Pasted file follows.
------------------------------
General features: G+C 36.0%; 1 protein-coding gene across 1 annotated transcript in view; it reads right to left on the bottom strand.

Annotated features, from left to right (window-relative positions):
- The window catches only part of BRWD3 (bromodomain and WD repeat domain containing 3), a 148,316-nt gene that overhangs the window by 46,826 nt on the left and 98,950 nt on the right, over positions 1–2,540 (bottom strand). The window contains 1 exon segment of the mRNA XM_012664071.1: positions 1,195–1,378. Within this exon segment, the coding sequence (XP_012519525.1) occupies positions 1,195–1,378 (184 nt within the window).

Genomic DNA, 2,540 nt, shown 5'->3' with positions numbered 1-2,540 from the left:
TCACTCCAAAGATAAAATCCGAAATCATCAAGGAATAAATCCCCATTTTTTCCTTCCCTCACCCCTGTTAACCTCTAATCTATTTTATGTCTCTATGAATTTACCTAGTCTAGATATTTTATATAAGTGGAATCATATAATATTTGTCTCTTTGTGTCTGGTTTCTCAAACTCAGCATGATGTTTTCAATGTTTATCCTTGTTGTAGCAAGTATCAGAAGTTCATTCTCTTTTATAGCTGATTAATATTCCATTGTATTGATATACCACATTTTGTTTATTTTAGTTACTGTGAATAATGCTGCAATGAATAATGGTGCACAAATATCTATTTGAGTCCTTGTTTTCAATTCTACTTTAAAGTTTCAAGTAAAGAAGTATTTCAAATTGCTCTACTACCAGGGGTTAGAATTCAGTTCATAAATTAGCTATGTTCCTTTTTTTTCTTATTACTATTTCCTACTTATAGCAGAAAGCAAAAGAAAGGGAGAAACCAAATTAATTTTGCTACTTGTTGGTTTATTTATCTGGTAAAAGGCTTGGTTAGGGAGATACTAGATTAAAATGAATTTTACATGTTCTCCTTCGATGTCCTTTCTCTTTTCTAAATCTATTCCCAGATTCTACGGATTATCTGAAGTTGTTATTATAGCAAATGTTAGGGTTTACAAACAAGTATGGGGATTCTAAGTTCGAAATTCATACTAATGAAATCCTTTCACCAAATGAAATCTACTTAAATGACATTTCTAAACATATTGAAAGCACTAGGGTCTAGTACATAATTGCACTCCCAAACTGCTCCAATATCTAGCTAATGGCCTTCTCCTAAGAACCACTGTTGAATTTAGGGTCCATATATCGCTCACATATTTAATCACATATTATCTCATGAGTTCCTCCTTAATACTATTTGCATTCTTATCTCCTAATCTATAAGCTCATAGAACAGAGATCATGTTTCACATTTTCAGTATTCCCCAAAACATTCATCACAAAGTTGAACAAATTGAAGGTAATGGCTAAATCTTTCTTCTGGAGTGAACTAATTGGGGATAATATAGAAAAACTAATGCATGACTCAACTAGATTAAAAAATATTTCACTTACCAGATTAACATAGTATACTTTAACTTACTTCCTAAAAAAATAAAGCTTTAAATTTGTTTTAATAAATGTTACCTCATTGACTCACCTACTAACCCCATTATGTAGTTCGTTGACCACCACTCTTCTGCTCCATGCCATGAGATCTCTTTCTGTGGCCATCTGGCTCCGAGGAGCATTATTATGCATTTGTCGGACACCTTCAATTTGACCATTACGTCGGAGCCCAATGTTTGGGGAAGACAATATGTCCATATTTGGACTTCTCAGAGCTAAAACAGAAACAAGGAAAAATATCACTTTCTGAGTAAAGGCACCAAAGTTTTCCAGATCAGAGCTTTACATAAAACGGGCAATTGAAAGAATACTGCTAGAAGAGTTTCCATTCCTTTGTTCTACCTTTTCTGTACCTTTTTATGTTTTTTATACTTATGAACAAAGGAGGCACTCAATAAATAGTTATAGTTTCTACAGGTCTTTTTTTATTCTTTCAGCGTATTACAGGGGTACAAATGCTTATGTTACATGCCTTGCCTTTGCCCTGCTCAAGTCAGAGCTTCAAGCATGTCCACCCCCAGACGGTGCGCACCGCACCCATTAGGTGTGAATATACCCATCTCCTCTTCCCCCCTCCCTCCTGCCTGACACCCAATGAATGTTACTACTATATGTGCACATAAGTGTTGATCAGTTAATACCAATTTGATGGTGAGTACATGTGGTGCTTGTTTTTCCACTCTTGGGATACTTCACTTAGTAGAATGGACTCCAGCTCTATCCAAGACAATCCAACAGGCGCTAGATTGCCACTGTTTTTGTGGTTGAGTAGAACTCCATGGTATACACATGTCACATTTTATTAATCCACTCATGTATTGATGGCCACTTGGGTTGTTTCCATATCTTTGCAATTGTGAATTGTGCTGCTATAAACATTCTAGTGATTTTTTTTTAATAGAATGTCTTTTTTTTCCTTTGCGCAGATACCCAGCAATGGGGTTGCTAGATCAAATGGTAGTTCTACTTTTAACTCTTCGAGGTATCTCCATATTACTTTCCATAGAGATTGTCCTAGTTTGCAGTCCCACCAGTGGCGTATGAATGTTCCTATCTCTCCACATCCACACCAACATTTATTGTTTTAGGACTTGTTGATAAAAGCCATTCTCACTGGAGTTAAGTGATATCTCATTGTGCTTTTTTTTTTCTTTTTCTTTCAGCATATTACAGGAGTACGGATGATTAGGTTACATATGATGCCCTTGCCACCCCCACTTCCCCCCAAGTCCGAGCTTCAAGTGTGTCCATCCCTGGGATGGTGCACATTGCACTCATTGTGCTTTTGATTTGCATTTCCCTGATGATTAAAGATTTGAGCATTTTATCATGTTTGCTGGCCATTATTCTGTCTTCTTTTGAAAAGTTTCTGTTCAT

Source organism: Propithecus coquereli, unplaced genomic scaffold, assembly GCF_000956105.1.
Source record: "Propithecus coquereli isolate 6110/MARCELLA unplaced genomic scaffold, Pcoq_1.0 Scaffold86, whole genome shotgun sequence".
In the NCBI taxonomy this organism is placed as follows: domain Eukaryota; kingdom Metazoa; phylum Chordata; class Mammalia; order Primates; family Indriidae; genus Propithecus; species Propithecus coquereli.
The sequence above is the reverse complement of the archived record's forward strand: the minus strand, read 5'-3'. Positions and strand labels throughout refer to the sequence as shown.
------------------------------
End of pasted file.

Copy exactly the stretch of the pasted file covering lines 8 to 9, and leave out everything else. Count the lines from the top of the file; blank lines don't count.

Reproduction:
In the NCBI taxonomy this organism is placed as follows: domain Eukaryota; kingdom Metazoa; phylum Chordata; class Mammalia; order Primates; family Indriidae; genus Propithecus; species Propithecus coquereli.
The sequence above is the reverse complement of the archived record's forward strand: the minus strand, read 5'-3'. Positions and strand labels throughout refer to the sequence as shown.